February 14, 2016
The Eagles' wide receivers were bad in 2015. Yes, I know – this is a shocking revelation. As any avid Eagles fan knows, the Birds led the NFL in drops last season, and their young receivers were disappointing.
• Jordan Matthews finished three yards short of 1,000 yards, but struggled with drops.
• Nelson Agholor was a popular preseason pick for Offensive Rookie of the Year, but he finished with 283 yards, and struggled with drops.
• Josh Huff did not progress in his second year in the league like many hoped he would, and wait for it... he struggled with drops.
• Riley Cooper blocked the living crap out of people (or so we were told), but was otherwise not much of a threat at all as an actual catcher of the football.
• Miles Austin was completely useless.
Cooper and Austin are gone, while special teams guy Seyi Ajirotutu is scheduled to become a free agent. While none of those three players will be significant losses, it does leave the cupboard bare. The only other remaining receivers on the roster not mentioned above are Jonathan Krause and practice squader Freddie Martino.
At a minimum, the Eagles need bodies. Evan Silva of NBC's Rotoworld lists the top 10 wide receiver free agents this offseason like so:
Jeffery, by far, is the best of the bunch, although there is a very good chance the Bears will franchise tag him. After Jeffery, there is a wide gap in talent.
Benjamin had a breakout season of sorts, leading Browns wide receivers with 966 yards in an offense devoid of weapons. That was by far the best year of his four-year career, as he had 314 yards in his next best season.
Jones was a nice number two option for Cincinnati, as he had 816 yards and four touchdowns for the Bengals, but was not an impact player.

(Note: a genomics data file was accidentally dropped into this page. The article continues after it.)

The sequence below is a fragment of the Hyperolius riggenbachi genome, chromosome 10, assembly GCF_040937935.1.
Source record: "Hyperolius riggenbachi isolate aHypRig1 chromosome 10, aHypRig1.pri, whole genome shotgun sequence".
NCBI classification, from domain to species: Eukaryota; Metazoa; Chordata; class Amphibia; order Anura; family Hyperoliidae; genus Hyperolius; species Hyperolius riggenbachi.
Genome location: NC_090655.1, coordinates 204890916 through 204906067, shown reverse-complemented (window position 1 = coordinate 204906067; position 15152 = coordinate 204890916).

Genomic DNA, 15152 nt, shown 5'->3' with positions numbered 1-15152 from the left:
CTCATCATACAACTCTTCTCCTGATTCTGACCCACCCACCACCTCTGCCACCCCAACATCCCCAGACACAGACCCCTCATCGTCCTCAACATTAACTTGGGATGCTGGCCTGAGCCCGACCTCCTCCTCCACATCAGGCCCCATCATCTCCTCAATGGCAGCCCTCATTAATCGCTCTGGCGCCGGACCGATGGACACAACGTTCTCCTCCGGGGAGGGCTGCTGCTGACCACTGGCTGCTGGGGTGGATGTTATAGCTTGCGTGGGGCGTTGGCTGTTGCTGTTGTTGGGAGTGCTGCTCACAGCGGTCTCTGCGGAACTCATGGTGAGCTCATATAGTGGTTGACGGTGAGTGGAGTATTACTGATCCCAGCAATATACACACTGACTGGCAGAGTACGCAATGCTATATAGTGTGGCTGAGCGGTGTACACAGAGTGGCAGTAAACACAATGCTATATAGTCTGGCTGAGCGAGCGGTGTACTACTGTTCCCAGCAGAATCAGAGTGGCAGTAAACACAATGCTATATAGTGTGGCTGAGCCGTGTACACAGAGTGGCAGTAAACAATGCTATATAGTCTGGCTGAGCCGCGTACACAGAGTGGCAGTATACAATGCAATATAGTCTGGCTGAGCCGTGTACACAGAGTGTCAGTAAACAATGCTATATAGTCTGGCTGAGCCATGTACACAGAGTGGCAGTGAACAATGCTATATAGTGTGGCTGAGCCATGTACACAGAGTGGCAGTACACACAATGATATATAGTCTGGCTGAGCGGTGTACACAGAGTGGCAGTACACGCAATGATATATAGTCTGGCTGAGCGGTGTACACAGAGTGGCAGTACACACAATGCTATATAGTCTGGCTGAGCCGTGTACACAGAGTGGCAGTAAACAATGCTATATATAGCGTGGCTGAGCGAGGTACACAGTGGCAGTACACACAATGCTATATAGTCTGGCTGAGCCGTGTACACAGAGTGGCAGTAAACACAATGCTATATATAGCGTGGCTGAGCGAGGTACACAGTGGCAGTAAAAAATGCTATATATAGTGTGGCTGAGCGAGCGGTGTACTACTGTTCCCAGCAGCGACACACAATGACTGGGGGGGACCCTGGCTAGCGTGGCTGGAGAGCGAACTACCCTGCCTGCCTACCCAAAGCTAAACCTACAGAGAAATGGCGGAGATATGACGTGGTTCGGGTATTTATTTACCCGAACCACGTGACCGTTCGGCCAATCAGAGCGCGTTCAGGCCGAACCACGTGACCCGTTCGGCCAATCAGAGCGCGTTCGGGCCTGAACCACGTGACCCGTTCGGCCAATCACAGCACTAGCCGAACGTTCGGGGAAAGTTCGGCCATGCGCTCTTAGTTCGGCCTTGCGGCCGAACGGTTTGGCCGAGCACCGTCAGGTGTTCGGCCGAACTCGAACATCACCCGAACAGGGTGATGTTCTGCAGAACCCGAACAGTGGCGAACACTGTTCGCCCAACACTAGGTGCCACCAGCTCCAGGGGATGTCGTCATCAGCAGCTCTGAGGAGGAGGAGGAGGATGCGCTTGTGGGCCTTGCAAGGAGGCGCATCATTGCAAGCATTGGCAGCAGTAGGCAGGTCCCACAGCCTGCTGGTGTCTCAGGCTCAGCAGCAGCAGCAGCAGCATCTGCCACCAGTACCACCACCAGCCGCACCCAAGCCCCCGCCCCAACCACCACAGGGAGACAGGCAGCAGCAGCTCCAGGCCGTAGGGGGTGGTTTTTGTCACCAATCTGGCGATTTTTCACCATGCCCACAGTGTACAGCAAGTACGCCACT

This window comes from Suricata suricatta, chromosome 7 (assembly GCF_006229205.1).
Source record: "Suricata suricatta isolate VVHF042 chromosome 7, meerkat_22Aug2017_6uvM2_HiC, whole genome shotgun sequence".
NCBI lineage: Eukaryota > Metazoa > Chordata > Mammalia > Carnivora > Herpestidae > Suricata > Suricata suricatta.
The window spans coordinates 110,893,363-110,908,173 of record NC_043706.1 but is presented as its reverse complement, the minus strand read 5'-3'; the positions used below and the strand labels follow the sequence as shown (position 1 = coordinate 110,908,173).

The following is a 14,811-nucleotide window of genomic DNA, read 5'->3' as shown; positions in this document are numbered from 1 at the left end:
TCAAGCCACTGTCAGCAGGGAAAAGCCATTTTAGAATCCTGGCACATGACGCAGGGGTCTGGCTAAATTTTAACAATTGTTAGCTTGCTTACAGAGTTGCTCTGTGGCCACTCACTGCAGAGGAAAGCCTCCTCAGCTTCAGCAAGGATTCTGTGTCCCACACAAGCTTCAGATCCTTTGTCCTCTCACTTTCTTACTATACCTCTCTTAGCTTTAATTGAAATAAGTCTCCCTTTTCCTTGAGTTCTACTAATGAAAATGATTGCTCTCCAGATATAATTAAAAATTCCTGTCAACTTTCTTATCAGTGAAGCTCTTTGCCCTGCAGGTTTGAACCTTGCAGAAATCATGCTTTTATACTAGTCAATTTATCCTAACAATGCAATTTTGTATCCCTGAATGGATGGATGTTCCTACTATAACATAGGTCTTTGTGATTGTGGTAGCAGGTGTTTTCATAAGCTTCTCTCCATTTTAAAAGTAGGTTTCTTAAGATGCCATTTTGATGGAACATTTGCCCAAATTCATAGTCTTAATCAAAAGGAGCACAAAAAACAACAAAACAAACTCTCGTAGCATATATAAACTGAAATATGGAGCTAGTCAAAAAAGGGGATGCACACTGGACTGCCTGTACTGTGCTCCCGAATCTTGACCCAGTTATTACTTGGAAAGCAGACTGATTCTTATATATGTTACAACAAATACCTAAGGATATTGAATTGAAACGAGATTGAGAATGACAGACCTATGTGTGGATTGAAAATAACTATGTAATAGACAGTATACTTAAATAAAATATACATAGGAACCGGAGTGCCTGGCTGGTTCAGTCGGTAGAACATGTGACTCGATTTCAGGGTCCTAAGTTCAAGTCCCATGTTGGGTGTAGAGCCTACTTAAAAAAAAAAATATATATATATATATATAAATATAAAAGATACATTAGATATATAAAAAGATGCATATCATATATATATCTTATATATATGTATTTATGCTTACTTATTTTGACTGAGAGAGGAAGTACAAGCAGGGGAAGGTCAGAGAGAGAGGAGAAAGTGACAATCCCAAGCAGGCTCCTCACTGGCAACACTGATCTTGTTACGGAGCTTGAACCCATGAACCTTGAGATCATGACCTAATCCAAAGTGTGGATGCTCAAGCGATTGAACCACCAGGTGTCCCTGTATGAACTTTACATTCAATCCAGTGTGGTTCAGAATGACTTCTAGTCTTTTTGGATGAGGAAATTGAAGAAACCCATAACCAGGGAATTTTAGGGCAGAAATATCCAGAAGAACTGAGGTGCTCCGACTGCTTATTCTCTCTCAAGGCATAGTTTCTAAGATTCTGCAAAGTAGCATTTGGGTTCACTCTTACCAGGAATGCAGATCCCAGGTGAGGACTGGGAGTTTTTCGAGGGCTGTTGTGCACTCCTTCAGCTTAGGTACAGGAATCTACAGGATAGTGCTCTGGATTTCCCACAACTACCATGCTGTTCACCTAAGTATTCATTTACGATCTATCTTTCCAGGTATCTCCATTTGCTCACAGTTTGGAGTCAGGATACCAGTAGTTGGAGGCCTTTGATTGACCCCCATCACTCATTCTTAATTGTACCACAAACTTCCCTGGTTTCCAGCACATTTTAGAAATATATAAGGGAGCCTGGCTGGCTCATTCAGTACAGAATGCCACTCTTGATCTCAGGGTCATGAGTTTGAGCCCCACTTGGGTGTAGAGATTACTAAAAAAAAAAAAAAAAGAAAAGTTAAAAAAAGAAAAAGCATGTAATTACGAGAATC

Meanwhile, Boldin has had a stellar career, but he'll turn 36 during the 2016 season.
In short, the pickings are extraordinary slim. In 2015, the wide receiver market was similarly weak. The most attractive option was former Eagles receiver Jeremy Maclin, who received a five-year, $55 million deal from Kansas City. While Maclin's absence was felt hard by the Eagles, and his presence in KC boosted a Chiefs offense that got zero touchdowns from their receivers the previous year, Maclin's numbers actually dipped from 2014 to 2015:
That is not uncommon for free agent receivers switching teams. In fact, a year ago there were 12 receivers among the NFL's "Top 101 available free agents" (according to NFL.com) that switched teams. Ten of them saw their numbers decline from 2014 to 2015.
|Jeremy Maclin, Chiefs||87||1088||8||Yes|
|Michael Crabree, Raiders||85||922||8||No|
|Torrey Smith, 49ers||33||663||4||Yes|
|Andre Johnson, Colts||41||503||4||Yes|
|Stevie Johnson, Chargers||45||497||3||No|
|Cecil Shorts III, Texans||42||484||2||Yes|
|Harry Douglas, Titans||36||411||2||Yes|
|Percy Harvin, Bills||19||218||1||Yes|
|Greg Jennings, Dolphins||19||208||1||Yes|
|Hakeem Nicks, Titans||7||54||0||Yes|
|Dwayne Bowe, Browns||5||53||0||Yes|
|Denarius Moore, Bengals||0||0||0||Yes|
Of the receivers noted above, the only player who was a slam dunk "good buy" last offseason was Crabtree.
There are going to be receiver-needy teams who pay twos and threes like ones to play like fours. The Eagles should sit that nonsense out.
Agholor is 22, Matthews is 23, and Huff is 24. While all three have struggled in varying degrees, it would be premature to panic and write them off after that trio has combined for five seasons in the NFL. A more prudent approach could be to let other teams shell out big dollars the first few weeks of free agency, and then go bargain hunting once the dummies have overspent.
Just find someone better than Miles Austin.
Follow Jimmy on Twitter: @JimmyKempski
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